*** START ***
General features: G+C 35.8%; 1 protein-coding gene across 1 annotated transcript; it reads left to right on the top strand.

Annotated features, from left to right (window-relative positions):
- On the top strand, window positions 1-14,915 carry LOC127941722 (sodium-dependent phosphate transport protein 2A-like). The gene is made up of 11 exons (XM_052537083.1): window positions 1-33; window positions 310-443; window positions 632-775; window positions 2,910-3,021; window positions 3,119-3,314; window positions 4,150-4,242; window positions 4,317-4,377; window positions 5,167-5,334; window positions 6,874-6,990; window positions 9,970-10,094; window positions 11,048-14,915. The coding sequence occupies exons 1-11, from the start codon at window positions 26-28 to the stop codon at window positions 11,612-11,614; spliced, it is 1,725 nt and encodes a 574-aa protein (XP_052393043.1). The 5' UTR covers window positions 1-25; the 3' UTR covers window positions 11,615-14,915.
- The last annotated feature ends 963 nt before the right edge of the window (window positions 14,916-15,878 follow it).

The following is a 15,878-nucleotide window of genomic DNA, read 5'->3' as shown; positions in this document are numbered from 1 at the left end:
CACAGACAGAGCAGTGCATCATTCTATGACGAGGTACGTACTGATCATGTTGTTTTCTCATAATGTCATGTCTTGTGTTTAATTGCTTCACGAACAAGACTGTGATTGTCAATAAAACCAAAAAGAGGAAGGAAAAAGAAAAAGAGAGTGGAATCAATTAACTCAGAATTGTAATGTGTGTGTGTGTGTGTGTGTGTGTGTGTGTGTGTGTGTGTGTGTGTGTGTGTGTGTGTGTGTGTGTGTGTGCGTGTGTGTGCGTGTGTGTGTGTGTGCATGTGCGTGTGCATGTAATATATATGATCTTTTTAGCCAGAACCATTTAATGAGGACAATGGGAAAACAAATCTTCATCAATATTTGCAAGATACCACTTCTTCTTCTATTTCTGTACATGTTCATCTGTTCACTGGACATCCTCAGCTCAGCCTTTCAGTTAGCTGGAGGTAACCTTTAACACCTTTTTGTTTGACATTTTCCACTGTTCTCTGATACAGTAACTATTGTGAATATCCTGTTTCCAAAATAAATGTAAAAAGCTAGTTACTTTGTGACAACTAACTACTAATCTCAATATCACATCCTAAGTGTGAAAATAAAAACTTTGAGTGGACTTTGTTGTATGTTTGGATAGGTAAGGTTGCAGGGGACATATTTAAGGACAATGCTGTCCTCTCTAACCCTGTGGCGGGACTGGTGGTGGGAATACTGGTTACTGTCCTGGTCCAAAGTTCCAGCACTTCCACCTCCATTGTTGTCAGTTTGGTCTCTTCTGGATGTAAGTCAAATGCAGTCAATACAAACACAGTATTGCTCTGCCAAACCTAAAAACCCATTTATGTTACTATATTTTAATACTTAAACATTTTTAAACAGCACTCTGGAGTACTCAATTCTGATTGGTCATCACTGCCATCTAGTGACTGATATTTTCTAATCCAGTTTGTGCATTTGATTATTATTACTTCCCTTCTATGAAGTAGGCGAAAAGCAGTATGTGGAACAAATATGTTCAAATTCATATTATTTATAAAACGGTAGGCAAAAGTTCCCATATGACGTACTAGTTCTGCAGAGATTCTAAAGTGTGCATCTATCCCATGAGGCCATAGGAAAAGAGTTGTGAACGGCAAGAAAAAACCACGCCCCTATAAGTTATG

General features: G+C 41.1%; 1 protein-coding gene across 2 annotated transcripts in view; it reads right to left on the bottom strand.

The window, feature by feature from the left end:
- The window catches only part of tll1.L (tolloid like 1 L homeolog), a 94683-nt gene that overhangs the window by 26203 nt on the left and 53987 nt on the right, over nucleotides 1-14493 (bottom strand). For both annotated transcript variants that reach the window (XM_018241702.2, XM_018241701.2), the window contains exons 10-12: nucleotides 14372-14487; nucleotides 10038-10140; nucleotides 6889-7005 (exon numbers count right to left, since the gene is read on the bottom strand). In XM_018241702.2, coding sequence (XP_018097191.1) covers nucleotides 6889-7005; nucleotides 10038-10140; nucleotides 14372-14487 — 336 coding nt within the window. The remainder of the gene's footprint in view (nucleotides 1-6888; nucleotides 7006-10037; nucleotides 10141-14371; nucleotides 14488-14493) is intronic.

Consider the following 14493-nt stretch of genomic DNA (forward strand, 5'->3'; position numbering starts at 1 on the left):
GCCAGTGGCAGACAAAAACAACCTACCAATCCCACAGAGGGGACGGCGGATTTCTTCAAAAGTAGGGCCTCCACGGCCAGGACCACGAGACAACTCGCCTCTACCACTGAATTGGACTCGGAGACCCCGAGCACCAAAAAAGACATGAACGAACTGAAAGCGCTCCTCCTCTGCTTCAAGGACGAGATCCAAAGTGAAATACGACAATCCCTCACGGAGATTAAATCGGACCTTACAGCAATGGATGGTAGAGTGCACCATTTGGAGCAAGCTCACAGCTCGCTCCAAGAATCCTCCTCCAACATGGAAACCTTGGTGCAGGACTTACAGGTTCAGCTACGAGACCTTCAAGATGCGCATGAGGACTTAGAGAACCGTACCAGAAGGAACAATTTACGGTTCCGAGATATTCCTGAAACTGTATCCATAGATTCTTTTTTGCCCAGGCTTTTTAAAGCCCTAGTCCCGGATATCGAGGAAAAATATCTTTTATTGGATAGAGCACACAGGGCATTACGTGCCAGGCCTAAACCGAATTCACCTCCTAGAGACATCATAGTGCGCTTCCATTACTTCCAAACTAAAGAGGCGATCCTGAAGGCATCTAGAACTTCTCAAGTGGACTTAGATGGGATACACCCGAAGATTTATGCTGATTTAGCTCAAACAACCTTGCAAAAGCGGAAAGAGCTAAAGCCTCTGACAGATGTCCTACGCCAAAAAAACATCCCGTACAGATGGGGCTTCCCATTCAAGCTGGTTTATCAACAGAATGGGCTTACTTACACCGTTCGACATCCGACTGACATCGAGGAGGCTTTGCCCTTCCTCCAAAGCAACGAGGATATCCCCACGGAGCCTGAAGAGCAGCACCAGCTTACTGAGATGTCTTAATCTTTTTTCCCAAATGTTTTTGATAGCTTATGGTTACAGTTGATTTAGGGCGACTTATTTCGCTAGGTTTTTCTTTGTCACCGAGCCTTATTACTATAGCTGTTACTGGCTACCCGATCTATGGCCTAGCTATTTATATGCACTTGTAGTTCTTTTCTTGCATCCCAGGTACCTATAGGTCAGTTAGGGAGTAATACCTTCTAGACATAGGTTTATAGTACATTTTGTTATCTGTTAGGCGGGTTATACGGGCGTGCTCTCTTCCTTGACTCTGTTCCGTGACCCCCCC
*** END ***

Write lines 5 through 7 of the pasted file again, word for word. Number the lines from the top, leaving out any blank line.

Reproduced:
The following is a 15,878-nucleotide window of genomic DNA, read 5'->3' as shown; positions in this document are numbered from 1 at the left end:
CACAGACAGAGCAGTGCATCATTCTATGACGAGGTACGTACTGATCATGTTGTTTTCTCATAATGTCATGTCTTGTGTTTAATTGCTTCACGAACAAGACTGTGATTGTCAATAAAACCAAAAAGAGGAAGGAAAAAGAAAAAGAGAGTGGAATCAATTAACTCAGAATTGTAATGTGTGTGTGTGTGTGTGTGTGTGTGTGTGTGTGTGTGTGTGTGTGTGTGTGTGTGTGTGTGTGTGTGTGTGCGTGTGTGTGCGTGTGTGTGTGTGTGCATGTGCGTGTGCATGTAATATATATGATCTTTTTAGCCAGAACCATTTAATGAGGACAATGGGAAAACAAATCTTCATCAATATTTGCAAGATACCACTTCTTCTTCTATTTCTGTACATGTTCATCTGTTCACTGGACATCCTCAGCTCAGCCTTTCAGTTAGCTGGAGGTAACCTTTAACACCTTTTTGTTTGACATTTTCCACTGTTCTCTGATACAGTAACTATTGTGAATATCCTGTTTCCAAAATAAATGTAAAAAGCTAGTTACTTTGTGACAACTAACTACTAATCTCAATATCACATCCTAAGTGTGAAAATAAAAACTTTGAGTGGACTTTGTTGTATGTTTGGATAGGTAAGGTTGCAGGGGACATATTTAAGGACAATGCTGTCCTCTCTAACCCTGTGGCGGGACTGGTGGTGGGAATACTGGTTACTGTCCTGGTCCAAAGTTCCAGCACTTCCACCTCCATTGTTGTCAGTTTGGTCTCTTCTGGATGTAAGTCAAATGCAGTCAATACAAACACAGTATTGCTCTGCCAAACCTAAAAACCCATTTATGTTACTATATTTTAATACTTAAACATTTTTAAACAGCACTCTGGAGTACTCAATTCTGATTGGTCATCACTGCCATCTAGTGACTGATATTTTCTAATCCAGTTTGTGCATTTGATTATTATTACTTCCCTTCTATGAAGTAGGCGAAAAGCAGTATGTGGAACAAATATGTTCAAATTCATATTATTTATAAAACGGTAGGCAAAAGTTCCCATATGACGTACTAGTTCTGCAGAGATTCTAAAGTGTGCATCTATCCCATGAGGCCATAGGAAAAGAGTTGTGAACGGCAAGAAAAAACCACGCCCCTATAAGTTATG

General features: G+C 41.1%; 1 protein-coding gene across 2 annotated transcripts in view; it reads right to left on the bottom strand.